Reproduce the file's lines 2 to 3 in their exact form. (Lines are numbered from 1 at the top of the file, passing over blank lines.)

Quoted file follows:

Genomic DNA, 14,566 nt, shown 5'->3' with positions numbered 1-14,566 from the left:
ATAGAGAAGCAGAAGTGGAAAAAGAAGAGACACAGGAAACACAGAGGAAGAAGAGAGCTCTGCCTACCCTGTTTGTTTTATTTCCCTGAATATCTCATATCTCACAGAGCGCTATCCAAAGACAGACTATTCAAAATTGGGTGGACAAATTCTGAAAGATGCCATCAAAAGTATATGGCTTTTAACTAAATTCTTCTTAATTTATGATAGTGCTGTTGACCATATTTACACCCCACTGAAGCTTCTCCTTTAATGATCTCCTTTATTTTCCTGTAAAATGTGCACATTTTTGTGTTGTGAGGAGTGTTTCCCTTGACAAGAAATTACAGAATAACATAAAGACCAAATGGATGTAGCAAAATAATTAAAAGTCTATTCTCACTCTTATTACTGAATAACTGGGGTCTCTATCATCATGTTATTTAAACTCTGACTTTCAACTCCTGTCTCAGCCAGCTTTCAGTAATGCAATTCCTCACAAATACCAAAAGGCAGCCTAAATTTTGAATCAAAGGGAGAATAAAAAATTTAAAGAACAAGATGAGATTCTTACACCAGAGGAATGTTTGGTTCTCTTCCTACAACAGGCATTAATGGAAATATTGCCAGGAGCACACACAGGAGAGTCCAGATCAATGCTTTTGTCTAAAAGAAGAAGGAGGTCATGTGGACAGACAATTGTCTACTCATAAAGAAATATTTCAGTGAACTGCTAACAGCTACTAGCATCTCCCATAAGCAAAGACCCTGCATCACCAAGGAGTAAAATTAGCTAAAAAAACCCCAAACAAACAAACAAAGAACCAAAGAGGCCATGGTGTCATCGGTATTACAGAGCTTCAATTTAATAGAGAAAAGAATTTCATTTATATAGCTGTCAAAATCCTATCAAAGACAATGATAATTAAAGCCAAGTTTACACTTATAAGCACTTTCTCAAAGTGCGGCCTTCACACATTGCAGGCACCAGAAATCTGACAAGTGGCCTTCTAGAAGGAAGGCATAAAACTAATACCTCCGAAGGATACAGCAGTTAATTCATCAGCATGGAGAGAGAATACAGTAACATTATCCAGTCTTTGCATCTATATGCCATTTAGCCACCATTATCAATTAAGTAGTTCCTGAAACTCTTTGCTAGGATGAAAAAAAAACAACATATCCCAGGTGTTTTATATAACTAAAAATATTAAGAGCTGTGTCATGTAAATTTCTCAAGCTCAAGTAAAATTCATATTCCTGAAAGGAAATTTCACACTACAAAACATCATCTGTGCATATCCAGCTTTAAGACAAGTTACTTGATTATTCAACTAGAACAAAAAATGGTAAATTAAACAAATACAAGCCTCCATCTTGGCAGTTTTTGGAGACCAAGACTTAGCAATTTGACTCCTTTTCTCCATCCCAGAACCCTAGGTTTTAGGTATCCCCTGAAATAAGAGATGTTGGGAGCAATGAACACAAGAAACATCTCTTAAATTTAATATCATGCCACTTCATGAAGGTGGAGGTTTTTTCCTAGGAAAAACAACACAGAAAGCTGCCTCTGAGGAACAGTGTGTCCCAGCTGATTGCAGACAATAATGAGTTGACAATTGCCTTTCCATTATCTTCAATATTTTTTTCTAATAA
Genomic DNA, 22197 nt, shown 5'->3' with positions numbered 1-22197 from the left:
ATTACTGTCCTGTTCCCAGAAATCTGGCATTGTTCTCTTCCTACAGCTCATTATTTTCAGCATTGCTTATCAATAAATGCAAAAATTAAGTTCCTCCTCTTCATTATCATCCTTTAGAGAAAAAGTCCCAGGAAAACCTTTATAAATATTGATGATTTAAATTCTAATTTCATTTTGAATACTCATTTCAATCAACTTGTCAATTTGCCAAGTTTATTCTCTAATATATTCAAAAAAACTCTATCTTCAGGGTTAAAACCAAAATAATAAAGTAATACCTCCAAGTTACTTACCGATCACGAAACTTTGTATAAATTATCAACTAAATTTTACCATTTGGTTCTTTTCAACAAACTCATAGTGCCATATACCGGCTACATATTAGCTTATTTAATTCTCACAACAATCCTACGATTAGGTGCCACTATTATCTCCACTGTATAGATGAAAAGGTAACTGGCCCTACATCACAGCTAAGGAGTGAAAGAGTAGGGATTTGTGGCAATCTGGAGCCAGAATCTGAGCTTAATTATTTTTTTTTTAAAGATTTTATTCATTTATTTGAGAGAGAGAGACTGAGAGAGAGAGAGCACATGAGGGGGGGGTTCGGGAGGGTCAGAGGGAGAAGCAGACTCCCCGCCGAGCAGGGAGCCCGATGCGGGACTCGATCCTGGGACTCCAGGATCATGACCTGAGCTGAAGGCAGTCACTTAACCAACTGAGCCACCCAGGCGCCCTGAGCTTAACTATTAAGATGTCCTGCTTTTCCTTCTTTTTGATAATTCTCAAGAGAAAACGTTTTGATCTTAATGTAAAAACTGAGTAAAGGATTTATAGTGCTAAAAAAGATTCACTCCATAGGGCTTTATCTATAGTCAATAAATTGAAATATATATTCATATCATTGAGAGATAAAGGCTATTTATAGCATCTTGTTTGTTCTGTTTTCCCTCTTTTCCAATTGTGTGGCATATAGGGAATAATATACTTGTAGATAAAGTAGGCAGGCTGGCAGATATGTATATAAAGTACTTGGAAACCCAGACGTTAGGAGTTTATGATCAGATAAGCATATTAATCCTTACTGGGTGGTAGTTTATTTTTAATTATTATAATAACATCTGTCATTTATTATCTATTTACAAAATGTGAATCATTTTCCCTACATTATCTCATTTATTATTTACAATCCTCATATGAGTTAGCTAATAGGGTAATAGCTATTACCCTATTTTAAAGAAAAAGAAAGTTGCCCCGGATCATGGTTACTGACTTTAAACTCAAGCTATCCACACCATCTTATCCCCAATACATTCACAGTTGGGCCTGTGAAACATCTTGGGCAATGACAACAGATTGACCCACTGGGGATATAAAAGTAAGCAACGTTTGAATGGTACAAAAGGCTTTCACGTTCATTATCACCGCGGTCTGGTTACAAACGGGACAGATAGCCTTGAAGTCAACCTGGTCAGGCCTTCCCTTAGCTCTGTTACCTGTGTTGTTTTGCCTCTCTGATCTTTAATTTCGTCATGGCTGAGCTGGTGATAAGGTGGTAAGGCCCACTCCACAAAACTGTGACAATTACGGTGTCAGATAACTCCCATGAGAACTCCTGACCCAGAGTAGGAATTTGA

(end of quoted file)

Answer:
ATAGAGAAGCAGAAGTGGAAAAAGAAGAGACACAGGAAACACAGAGGAAGAAGAGAGCTCTGCCTACCCTGTTTGTTTTATTTCCCTGAATATCTCATATCTCACAGAGCGCTATCCAAAGACAGACTATTCAAAATTGGGTGGACAAATTCTGAAAGATGCCATCAAAAGTATATGGCTTTTAACTAAATTCTTCTTAATTTATGATAGTGCTGTTGACCATATTTACACCCCACTGAAGCTTCTCCTTTAATGATCTCCTTTATTTTCCTGTAAAATGTGCACATTTTTGTGTTGTGAGGAGTGTTTCCCTTGACAAGAAATTACAGAATAACATAAAGACCAAATGGATGTAGCAAAATAATTAAAAGTCTATTCTCACTCTTATTACTGAATAACTGGGGTCTCTATCATCATGTTATTTAAACTCTGACTTTCAACTCCTGTCTCAGCCAGCTTTCAGTAATGCAATTCCTCACAAATACCAAAAGGCAGCCTAAATTTTGAATCAAAGGGAGAATAAAAAATTTAAAGAACAAGATGAGATTCTTACACCAGAGGAATGTTTGGTTCTCTTCCTACAACAGGCATTAATGGAAATATTGCCAGGAGCACACACAGGAGAGTCCAGATCAATGCTTTTGTCTAAAAGAAGAAGGAGGTCATGTGGACAGACAATTGTCTACTCATAAAGAAATATTTCAGTGAACTGCTAACAGCTACTAGCATCTCCCATAAGCAAAGACCCTGCATCACCAAGGAGTAAAATTAGCTAAAAAAACCCCAAACAAACAAACAAAGAACCAAAGAGGCCATGGTGTCATCGGTATTACAGAGCTTCAATTTAATAGAGAAAAGAATTTCATTTATATAGCTGTCAAAATCCTATCAAAGACAATGATAATTAAAGCCAAGTTTACACTTATAAGCACTTTCTCAAAGTGCGGCCTTCACACATTGCAGGCACCAGAAATCTGACAAGTGGCCTTCTAGAAGGAAGGCATAAAACTAATACCTCCGAAGGATACAGCAGTTAATTCATCAGCATGGAGAGAGAATACAGTAACATTATCCAGTCTTTGCATCTATATGCCATTTAGCCACCATTATCAATTAAGTAGTTCCTGAAACTCTTTGCTAGGATGAAAAAAAAACAACATATCCCAGGTGTTTTATATAACTAAAAATATTAAGAGCTGTGTCATGTAAATTTCTCAAGCTCAAGTAAAATTCATATTCCTGAAAGGAAATTTCACACTACAAAACATCATCTGTGCATATCCAGCTTTAAGACAAGTTACTTGATTATTCAACTAGAACAAAAAATGGTAAATTAAACAAATACAAGCCTCCATCTTGGCAGTTTTTGGAGACCAAGACTTAGCAATTTGACTCCTTTTCTCCATCCCAGAACCCTAGGTTTTAGGTATCCCCTGAAATAAGAGATGTTGGGAGCAATGAACACAAGAAACATCTCTTAAATTTAATATCATGCCACTTCATGAAGGTGGAGGTTTTTTCCTAGGAAAAACAACACAGAAAGCTGCCTCTGAGGAACAGTGTGTCCCAGCTGATTGCAGACAATAATGAGTTGACAATTGCCTTTCCATTATCTTCAATATTTTTTTCTAATAA
Genomic DNA, 22197 nt, shown 5'->3' with positions numbered 1-22197 from the left: